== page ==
A state audit report released Wednesday says Franklin County's first clue to embezzlement in its public works department was a "return to sender" notice in late 2010 when it tried to update tax information for all of its vendors.
The county auditor at the time, Zona Lenhart, had her staff trying to certify all vendors doing business with the county. And some of the notices sent to vendors came back undeliverable.
The state auditor's four-page investigative report does not identify the vendor that later was found to be Critzer Equipment of Spokane. Follow-up requests to that same vendor also were returned or unanswered, the report said.
More than a year later -- in late November 2011 -- Critzer Equipment was identified as the defunct company that had been receiving payments for road grader blades and other supplies supposedly delivered to the county's public works department.
The state audit concluded Franklin County lost $2.84 million in an embezzlement scheme dating back to 1996, and that the public works accounting manager, Dennis Huston, allegedly used at least two fictitious vendors to funnel the money to himself.
Huston, who was arrested last February and fired from the job he held for more than two decades, is charged with first-degree theft, money laundering and cocaine possession and is awaiting a trial early next year in Franklin County Superior Court. Prosecutors said the charges account for a "conservative minimum" of $1.8 million because officials only have records back to 2002.
State auditors are recommending the county try to recover that amount and related investigative costs from Huston or the county's insurance company. The county has filed a civil suit against Huston and his wife.
The state audit says that current county Auditor Matt Beaton's staff confirmed that Critzer was a bogus company after calling a phone number on one of the recent invoices, only to learn the number belonged to a trucking equipment company that bought out Critzer's assets in 2001.
Assuming the county had been paying for supplies to a company that had been out of business for a decade, Beaton's staff notified the state auditor and Pasco Police Department in early January.
According to the audit, police examined the bank account where payments were deposited, discovering it was set up in 1990, 10 months after Huston was hired by Franklin County, and that it was in the name of two fictitious companies, Critzer being one.
Police also interviewed Huston shortly after he was arrested in February, when he allegedly told them he created and submitted the phony invoices.
"Our investigation found 45 invoices on the former accounting director's work computer that were paid by the county auditor," the report said.
State auditors verified $1.77 million in misappropriated money by comparing county payment records with bank records from 2002 through 2012 for one vendor, and another nearly $23,000 with a second vendor.
State auditors also identified another amount, slightly more than $1 million, that they question as having been misappropriated and deposited in the bank account controlled by Huston.
The auditors could not prove that theft because the county did not keep the records from 1996 through 2001.
The auditors reported they reviewed all processes in the county's public works department and "systems to which the former public works accounting director had access."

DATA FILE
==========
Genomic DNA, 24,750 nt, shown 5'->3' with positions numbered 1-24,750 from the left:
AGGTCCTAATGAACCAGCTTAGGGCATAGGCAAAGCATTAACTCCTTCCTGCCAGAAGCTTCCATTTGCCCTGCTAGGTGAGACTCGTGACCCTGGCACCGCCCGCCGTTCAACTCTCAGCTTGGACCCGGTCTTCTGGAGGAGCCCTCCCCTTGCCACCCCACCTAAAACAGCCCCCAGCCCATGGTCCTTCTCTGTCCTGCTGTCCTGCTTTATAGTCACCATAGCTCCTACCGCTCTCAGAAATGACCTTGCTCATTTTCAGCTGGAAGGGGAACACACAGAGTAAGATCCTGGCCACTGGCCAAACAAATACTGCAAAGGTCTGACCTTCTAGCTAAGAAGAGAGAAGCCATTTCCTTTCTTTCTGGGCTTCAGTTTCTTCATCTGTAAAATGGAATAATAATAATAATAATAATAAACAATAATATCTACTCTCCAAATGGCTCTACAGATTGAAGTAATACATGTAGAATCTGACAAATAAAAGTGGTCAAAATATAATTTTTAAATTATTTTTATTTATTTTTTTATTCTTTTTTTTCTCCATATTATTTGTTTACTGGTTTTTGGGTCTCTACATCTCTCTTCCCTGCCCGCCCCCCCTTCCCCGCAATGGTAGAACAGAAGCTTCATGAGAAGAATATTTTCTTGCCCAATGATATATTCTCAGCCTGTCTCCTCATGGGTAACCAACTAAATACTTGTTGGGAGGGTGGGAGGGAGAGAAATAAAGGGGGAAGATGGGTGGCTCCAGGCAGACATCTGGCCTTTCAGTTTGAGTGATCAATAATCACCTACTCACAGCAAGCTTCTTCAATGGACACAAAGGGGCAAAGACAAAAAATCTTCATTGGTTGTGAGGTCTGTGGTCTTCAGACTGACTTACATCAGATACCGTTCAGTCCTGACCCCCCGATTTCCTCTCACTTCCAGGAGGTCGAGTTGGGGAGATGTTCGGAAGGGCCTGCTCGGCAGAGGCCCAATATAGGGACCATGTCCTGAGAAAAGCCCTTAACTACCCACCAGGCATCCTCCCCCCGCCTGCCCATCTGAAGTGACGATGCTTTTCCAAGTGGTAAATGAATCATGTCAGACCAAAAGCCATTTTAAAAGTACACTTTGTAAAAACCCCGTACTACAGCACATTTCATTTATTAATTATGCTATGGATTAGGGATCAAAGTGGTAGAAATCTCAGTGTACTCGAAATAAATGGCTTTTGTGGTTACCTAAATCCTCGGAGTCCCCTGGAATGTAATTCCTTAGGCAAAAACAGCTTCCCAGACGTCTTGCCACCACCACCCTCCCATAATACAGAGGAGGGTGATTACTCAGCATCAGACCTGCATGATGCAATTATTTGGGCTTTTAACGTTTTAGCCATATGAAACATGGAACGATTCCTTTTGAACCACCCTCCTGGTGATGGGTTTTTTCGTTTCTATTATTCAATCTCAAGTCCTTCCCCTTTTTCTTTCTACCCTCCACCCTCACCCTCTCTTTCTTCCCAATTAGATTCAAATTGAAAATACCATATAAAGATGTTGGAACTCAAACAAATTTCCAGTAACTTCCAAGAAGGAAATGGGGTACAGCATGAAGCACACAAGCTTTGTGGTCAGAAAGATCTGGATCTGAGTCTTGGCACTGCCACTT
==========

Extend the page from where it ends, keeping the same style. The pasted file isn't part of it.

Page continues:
They concluded, "We did not find additional misappropriation."
But the auditors found the county lacked internal controls necessary to safeguard public money, declaring:
-- No adequate oversight of the decentralized public works accounting department.
-- Huston's boss, the public works director, failed to adequately review expenditures.
-- No follow-through reports on inventory to match vendor payments for items purchased.
-- Payments processed through the county auditor's office were sent directly to the public works department, giving "the former accounting director the opportunity to take the vendor payments."
Since discovering the theft, the county has established better internal controls, including moving the accounting functions to the county auditor's office, the report said.
"Now that the auditor's report is in, now is the time to review the report and consider further disciplinary action," said County Commission Chairman Brad Peck.
In February, the commissioners placed eight county employees on leave and ordering an outside investigation to collect more information.
As a result, commissioners fired Huston's supervisor, public works Director Tim Fife.
"There is nothing in that report that changes our course of action," Peck told the Herald on Wednesday, adding that a majority of the board feels it is important to respect the county's attorney-client privilege and not release their independent investigator's report.
The Herald previously reported that in 2009 the FBI investigated allegations that Huston was taking money through a phony invoicing scheme. It was similar to an embezzlement that he was convicted of while working for a federal agency in Montana.
The 2009 FBI investigation found no evidence to support the rumor, and Huston remained employed in Franklin County.
Beaton said Wednesday that he has worked with county commissioners to create a new position of director of auditor service and institute a countywide "control environment" to double-check all vendor and invoicing practices.
Commissioners also have purchased new financial accounting software to ensure better accountability and reorganized the top positions for improved oversight.
Beaton said the county no longer sends payments back through the public works department, but mails them directly to vendors, and has a newly created "New Vendor Form," which will make it easier to verify legitimate vendors and address changes and identify potential problems.
-- John Trumbo: 582-1529; firstname.lastname@example.org